It’s been quite a journey! I’m really proud of what we’ve achieved as a label. Of course you always want everything you go into to be a success, but that doesn’t mean it isn’t a great feeling when it gets there. We’ve released some amazing music, and I’ve personally had the chance to work with some exceptionally talented artists, so yes, it’s been everything I wanted it to be. In terms of picking particular releases, that’s hard. Toolroom’s success has been down to its consistency. We only sign records that we think have legs, and that people remember. Hopefully every record we’ve released is someone’s favourite.

You have also released many of your own records on Toolroom, so how does self-releasing compare with releasing on other people’s labels?
It’s great. I like the challenge of doing something a little bit different. I’ve had that success many times on Toolroom, but just doing the same thing over and over again doesn’t really appeal. I like to push myself, and I like the variety. It means that every time I go into the studio I have to put myself into a different mindset. And of course there’s no guarantee that the label I’m making it for will like the record, so it definitely keeps me on my toes.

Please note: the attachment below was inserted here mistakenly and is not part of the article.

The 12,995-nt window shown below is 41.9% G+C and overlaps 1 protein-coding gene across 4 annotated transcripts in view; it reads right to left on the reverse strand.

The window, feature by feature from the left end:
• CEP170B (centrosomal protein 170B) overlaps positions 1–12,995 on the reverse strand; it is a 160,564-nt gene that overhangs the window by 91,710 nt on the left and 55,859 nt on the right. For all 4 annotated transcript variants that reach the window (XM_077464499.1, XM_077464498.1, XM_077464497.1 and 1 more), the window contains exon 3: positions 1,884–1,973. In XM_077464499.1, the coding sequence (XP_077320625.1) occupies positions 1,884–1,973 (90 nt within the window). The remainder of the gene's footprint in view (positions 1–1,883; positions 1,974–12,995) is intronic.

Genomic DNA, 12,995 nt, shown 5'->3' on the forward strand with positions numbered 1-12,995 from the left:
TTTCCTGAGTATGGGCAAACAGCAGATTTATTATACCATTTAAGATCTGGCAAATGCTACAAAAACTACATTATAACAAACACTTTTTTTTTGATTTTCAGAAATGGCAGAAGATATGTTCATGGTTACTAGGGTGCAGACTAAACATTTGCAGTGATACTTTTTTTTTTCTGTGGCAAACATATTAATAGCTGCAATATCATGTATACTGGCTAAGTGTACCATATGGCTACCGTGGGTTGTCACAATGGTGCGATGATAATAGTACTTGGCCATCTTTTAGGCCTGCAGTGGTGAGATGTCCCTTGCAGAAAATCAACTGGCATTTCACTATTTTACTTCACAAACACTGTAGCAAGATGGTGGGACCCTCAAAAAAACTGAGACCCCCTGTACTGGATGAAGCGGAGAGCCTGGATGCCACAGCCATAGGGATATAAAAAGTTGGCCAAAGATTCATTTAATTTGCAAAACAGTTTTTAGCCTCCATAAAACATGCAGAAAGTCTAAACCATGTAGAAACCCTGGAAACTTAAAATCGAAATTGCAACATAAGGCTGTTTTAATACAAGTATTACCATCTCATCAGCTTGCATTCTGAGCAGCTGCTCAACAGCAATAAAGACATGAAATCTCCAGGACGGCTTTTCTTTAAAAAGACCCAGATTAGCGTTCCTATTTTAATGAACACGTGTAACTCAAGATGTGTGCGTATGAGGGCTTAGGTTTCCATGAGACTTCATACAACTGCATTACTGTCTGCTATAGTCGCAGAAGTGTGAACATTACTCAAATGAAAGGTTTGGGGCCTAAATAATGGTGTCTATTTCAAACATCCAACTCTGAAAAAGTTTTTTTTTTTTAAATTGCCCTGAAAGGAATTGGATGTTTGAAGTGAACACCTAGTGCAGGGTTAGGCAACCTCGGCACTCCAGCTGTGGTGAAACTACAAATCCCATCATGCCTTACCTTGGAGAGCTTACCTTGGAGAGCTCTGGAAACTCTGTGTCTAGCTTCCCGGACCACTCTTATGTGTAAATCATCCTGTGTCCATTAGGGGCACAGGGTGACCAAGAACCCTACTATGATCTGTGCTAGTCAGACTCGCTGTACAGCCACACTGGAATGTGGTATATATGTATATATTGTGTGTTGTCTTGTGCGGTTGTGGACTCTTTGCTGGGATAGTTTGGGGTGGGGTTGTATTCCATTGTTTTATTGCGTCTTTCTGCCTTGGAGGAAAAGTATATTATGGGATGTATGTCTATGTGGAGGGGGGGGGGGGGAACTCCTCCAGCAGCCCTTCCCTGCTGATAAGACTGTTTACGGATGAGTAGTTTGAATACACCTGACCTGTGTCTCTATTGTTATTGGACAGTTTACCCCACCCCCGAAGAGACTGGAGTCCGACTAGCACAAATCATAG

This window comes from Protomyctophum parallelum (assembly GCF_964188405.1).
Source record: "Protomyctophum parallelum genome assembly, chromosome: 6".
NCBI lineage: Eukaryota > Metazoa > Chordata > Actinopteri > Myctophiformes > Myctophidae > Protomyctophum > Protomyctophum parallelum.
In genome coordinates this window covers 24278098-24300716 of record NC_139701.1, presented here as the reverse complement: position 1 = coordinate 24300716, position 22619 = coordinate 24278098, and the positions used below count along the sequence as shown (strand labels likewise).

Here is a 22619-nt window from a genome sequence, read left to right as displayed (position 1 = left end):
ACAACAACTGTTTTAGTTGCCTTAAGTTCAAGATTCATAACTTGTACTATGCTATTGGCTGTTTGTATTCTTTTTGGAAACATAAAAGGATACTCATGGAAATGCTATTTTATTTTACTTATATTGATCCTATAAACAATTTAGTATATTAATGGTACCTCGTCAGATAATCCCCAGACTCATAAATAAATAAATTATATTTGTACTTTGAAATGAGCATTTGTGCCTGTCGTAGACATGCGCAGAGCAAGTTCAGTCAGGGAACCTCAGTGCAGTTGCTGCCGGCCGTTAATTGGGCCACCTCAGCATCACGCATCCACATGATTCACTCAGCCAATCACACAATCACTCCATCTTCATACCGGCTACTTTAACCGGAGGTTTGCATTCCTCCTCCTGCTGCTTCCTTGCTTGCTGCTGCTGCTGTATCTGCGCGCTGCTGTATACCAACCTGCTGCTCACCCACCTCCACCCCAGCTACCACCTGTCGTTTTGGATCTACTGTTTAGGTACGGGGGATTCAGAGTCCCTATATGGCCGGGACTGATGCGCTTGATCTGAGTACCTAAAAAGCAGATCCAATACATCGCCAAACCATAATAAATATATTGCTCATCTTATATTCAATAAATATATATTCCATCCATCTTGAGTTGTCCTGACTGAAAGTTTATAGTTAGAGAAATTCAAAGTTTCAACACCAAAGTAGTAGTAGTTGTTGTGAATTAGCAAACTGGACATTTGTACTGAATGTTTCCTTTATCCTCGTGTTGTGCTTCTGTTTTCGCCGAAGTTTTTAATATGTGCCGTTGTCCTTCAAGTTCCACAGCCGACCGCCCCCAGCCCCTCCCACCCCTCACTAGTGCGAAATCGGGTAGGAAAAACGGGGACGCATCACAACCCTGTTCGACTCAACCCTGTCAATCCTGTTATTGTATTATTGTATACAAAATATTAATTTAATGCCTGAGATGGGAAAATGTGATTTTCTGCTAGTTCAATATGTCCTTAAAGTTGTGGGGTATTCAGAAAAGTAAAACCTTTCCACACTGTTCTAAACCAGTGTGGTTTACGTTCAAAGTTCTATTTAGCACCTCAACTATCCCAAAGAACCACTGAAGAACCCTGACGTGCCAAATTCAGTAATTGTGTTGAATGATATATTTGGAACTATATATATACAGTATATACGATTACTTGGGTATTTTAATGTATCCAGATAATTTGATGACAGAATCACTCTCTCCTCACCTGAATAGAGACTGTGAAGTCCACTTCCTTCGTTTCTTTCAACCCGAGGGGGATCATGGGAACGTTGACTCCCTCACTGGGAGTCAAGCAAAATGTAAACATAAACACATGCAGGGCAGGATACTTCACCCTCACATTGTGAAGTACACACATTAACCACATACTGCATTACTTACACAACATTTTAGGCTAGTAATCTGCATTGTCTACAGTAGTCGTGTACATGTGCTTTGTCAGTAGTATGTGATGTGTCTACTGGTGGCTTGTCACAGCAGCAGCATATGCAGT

The majority of Toolroom releases are digital only, with only a small selection pressed to wax. What is your stance on the age-old physical vs digital debate?
I think it’s pretty clear from my output and the way we run Toolroom that I’m in favour of digital music. Yes it comes with its downfalls, but it’s been an overwhelmingly positive progression, especially for music fans. Plus it’s been the norm for what, 10 years now? I think we should all just move on to be honest!

Your Soundcloud bio points out that you are the “second highest-selling Beatport artist of all time”; do you think there is any notable difference in the way that music is consumed now that websites like Beatport make it so easy to download and listen to, compared to when you first started out and physical purchases were still the norm?